Mayo's terrace army to fight on
Monday 16 September 1996
Seeking their first title in 45 years, Mayo lived up to their promise of subduing an opposition lacking the physical bulk that had made them so formidable over the last 10 years.
Mayo's advantage was even greater on the terraces, where an ocean of green and red flags among the crowd of 63,898 reached around three sides of the ground. Dublin's Croke Park, now almost halfway through a IRpounds 110m reconstruction, increasingly resembles a Gaelic San Siro, and on completion it will seat 75,000.
Friction with soccer and rugby (along with cricket, the reviled "garrison sports" played by pre-Independence British Army teams) continues, with those games, and they are still barred from Gaelic Athletic Association pitches.
Today's antipathy reflects commercial as much as cultural competition with soccer. Press reports yesterday claim the GAA have rejected IRpounds 20m in state grants for Croke Park, conditional on their allowing soccer there.
Big-match fervour inevitably feeds eccentricity. In Mayo, a Meath-born farmer found his fields mowed neatly with the letters "UP MAYO!". Four fans arrived in Dublin in a lovingly built Mayo-mobile in kit colours of green and red, made from two Ford Fiestas.
Opposing fans included the Taoiseach, John Bruton, a Meath farmer, and his wife, Finola, a native of Mayo. Siding with her were Ballina-born Mary Robinson and her arch-adversary, the European Union Commissioner, Padraig Flynn - one of the few occasions that the President has agreed with him on a matter.
Further afield, satellite television nowadays beams the game to Irish exiles in the United States, to Lebanon (where Irish Army troops on United Nations duty invite bemused local Arabs to watch) and to London, where determined exiles in Kilburn once had to seek out Hampstead Heath's high ground to aim radio aerials at Dublin.
Gaelic football, a 15-a-side blend of handball and rugby with a round ball, is a near-cousin to Australian Rules football, with points earned like drop goals in rugby and goals scored beneath the bar, as in football.
Recently, football has commanded larger national audiences than its sister GAA sport of hurling. But stylish wins for the 1995 underdogs, Clare, and for Wexford two weeks ago have given hurling the edge in excitement in recent times.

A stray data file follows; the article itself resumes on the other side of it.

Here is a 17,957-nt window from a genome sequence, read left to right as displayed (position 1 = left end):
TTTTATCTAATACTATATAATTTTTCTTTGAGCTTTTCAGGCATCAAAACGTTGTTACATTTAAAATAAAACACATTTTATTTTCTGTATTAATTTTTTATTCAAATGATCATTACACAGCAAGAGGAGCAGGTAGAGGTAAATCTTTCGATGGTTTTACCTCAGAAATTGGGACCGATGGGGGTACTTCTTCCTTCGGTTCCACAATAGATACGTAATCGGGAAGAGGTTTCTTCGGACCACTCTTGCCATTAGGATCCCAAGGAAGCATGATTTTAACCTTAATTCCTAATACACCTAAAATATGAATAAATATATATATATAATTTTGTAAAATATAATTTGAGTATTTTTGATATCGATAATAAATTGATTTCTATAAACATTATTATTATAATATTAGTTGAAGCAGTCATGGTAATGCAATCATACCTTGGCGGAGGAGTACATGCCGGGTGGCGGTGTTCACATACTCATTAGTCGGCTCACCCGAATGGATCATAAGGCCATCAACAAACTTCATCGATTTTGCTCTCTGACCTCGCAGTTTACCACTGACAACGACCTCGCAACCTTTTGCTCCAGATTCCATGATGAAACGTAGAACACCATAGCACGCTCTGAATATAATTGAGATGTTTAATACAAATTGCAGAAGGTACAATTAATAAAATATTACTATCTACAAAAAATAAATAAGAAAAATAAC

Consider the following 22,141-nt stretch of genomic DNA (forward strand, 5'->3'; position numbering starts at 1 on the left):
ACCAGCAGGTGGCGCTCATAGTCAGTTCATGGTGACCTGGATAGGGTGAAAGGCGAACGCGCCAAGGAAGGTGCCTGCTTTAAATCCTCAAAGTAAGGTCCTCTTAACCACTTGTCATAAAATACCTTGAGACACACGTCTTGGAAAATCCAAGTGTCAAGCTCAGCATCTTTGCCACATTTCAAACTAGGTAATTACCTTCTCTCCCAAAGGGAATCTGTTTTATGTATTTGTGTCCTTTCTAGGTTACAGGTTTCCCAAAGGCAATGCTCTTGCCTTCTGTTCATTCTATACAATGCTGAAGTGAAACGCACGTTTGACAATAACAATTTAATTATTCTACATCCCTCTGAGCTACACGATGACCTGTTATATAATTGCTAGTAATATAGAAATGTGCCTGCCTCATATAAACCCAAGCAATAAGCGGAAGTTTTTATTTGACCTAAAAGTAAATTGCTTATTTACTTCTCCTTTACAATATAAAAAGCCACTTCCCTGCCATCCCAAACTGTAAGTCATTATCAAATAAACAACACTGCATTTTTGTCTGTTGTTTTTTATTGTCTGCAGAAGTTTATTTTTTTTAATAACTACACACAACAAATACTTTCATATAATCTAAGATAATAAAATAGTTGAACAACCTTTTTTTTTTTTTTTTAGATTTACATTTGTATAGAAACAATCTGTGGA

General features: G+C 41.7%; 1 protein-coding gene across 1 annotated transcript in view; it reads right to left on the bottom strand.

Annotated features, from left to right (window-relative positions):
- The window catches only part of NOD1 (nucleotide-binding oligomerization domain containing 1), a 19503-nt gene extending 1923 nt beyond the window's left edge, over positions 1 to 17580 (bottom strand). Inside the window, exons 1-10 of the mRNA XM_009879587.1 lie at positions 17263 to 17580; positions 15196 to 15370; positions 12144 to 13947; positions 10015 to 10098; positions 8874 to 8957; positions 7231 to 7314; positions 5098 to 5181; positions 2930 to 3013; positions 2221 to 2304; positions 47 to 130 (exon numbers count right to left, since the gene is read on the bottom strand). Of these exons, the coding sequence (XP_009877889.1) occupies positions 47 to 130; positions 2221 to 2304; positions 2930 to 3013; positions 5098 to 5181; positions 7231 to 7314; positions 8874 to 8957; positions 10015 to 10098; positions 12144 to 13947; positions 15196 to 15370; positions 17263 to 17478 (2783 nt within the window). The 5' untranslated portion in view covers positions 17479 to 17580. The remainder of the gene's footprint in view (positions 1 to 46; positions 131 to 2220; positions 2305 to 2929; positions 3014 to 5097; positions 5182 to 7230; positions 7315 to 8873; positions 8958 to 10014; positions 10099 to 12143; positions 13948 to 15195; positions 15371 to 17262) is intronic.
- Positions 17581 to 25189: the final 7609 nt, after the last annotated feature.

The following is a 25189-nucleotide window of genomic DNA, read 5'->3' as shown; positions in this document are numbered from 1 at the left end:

Football depends more on power and territory. Thunderous body checks worthy of instant red cards in soccer are tolerated as long as the ball is somewhere nearby. A shocked Alex Ferguson, a guest at the 1994 final, reportedly asked if a riot on the pitch was imminent. "Ah no," the Manchester United manager was assured by his host. "They might kill each other, but they would never fight."
Tempers did boil over occasionally yesterday, notably after 10 minutes of growing dominance by the tall Mayo midfielders, led by the outstanding Liam McHale. His centre-back, James Nallen, was felled off the ball then angrily pulled up from the ground by Meath players, claiming that he was feigning injury. Eight players from both sides were involved in the ensuing fracas.
McHale and Nallen helped a well-organised defence, while Mayo's midfield were in control, disrupting Meath's passing and reaching higher than their opponents in aerial battles.
Mayo's forwards showed neat passing and linked better than Meath who, hunting in packs, hustled feverishly to get on the scoresheet in darting raids that held Mayo to a 7-4 lead at the interval.
Meath's Arsenal trialist, Graham Geraghty, almost stole a goal to swing the game after a dribbling run but shot wide.
Mayo remained on top after the restart but hit the post twice in quick succession, misses that would prove costly. But 10 minutes into the half, Mayo's Ray Dempsey buried the game's only goal after a stylish dribble to give his side a 1-8 (11 points) lead to Meath's six points. Meath dug in and, drawing on their fabled hill-training stamina, clawed back points amid fierce pressure. Brendan Reilly surged through with a strong run that yielded a crucial free-kick and a quick score. With 10 minutes to go, Mayo still led by four points.
Meath's forays reduced the deficit to a single point with scores from Trevor Giles and Reilly, who gave his all in the final moments.
With just seconds left, a hopeful, looping 40-yard shot from the Meath right-half back, Colm Coyne, bounced cruelly in front of Mayo's keeper, Conor Martin, and over the bar for the equaliser. Rueful Mayo hordes streamed away with long faces, knowing they may not be allowed such a clear sense of victory in the replay, which will take place on 29 September.
In another game yesterday, Laois beat Kerry in a fast-moving Minor (Under- 18) final by 2-11 (17) to 1-11 (14).
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